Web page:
The past four postmasters general, including Brennan, held USPS leadership positions before taking the top job. As for Brennan, she spent her entire 33-year career with the agency and started out as a letter carrier in Lancaster, Pennsylvania.
DeJoy, however, the former chairman and CEO of New Breed Logistics, will be the first postmaster general in more than 20 years to lead USPS without prior experience working there, and the fifth postmaster general to come from the private sector since the 1970 Postal Reorganization Act.
The Board of Governors, in a press release sent Wednesday night, said it conducted a nationwide search for a new executive following Brennan’s retirement announcement, and reviewed the records of more than 200 candidates before narrowing the list down to more than 50 candidates.
From there, the board interviewed more than a dozen candidates in first-round interviews, and brought seven back for follow-up questioning. That final list went through a final vetting before the board made its decision.
“Louis DeJoy understands the critical public service role of the United States Postal Service, and the urgent need to strengthen it for future generations,” board chairman Robert Duncan said in a statement. “The Board appreciated Louis’ depth of knowledge on the important issues facing the Postal Service and his desire to work with all of our stakeholders on preserving and protecting this essential institution.”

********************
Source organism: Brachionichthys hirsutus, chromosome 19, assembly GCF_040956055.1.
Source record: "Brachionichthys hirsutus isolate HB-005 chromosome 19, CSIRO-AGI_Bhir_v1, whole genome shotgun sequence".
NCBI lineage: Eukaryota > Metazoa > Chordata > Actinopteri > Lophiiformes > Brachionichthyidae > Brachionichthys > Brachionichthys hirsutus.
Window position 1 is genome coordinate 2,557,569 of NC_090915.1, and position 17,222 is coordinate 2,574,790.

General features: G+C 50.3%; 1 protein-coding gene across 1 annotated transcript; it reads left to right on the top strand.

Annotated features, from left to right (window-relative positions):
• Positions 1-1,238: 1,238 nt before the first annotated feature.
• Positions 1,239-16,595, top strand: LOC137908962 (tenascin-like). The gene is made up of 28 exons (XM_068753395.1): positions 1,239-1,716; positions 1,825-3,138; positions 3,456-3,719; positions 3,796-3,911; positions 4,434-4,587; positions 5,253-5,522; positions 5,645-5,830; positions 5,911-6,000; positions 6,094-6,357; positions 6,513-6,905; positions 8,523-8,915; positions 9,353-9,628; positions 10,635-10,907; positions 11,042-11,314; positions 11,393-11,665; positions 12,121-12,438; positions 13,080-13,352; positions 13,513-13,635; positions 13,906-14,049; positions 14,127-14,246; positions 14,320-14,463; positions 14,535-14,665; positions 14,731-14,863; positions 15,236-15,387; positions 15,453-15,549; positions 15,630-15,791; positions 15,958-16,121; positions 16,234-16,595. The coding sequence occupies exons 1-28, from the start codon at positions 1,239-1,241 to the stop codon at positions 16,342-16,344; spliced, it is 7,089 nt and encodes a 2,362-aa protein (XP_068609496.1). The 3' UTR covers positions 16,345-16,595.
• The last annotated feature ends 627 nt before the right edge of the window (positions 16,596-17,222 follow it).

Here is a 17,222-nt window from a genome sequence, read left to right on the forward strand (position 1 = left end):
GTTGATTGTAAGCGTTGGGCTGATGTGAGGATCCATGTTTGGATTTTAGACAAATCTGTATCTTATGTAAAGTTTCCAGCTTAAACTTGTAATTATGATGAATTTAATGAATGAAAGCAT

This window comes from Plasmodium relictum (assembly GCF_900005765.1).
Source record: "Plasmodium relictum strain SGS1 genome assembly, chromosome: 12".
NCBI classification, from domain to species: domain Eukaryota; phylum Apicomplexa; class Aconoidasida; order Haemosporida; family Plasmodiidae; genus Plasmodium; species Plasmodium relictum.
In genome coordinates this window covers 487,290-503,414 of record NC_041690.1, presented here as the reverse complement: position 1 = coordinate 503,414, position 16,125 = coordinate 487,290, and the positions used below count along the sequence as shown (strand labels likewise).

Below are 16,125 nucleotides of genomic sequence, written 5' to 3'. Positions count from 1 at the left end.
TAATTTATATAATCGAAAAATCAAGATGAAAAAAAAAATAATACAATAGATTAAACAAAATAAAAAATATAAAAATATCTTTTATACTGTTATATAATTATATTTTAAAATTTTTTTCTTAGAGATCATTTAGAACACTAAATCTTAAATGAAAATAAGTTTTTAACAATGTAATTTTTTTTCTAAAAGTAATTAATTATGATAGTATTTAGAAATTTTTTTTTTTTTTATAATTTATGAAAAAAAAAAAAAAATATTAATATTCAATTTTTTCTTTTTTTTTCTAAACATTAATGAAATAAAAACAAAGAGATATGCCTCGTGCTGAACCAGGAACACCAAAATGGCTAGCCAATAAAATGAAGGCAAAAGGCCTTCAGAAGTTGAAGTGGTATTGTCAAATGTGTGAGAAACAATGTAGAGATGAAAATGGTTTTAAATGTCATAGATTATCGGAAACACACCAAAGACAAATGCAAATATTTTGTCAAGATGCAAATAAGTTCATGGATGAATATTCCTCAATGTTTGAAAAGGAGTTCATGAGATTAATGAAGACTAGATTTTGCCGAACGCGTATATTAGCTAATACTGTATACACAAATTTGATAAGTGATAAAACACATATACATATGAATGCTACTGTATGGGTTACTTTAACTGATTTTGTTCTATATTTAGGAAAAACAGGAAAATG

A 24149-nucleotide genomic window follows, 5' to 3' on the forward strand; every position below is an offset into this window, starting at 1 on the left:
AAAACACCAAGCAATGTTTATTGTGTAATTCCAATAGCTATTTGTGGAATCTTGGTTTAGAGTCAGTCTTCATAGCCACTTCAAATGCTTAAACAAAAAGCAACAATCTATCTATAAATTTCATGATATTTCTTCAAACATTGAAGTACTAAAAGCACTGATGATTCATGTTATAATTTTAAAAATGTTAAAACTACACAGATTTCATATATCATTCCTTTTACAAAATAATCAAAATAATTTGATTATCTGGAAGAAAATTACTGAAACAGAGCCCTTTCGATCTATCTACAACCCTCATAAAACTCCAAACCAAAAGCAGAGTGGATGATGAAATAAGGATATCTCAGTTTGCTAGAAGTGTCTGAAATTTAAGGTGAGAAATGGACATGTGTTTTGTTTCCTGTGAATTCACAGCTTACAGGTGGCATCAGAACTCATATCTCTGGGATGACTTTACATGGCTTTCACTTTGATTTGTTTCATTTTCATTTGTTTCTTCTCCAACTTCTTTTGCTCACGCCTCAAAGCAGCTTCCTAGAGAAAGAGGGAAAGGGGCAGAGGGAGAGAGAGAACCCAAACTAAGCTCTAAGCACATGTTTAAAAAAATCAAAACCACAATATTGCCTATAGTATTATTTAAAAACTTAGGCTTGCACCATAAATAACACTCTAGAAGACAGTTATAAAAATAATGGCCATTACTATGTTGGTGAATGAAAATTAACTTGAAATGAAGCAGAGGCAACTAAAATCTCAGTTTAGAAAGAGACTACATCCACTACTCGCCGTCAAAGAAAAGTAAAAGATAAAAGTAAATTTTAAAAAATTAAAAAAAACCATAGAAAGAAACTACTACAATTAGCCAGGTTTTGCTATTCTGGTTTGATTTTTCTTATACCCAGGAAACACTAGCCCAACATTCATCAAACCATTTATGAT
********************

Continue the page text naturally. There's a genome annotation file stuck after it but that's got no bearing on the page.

The search for a new postmaster general ended just a week after USPS Governor David Williams, a five-time inspector general in the federal government, stepped down from his role as vice president of the board.
A Postal Regulatory Commission filing shows that Williams offered his resignation from the board on April 30. His term expired last December, but governors can continue to serve on the board for an additional holdover year after their term expires.
The board now has six total members: four appointed by President Donald Trump and confirmed by the Senate, Brennan and Deputy Postmaster General Ronald Stroman.
With a 35-year career in the logistics business, DeJoy said he has “worked closely” with the Postal Service for decades.
“I look forward to working with the supporters of the Postal Service in Congress and the administration to ensure the Postal Service remains an integral part of the United States government,” DeJoy said in a statement. “Postal workers are the heart and soul of this institution, and I will be honored to work alongside them and their unions. It will be an incredible honor to serve as Postmaster General, and I commit myself to upholding the Postal Service’s cherished role in our nation.”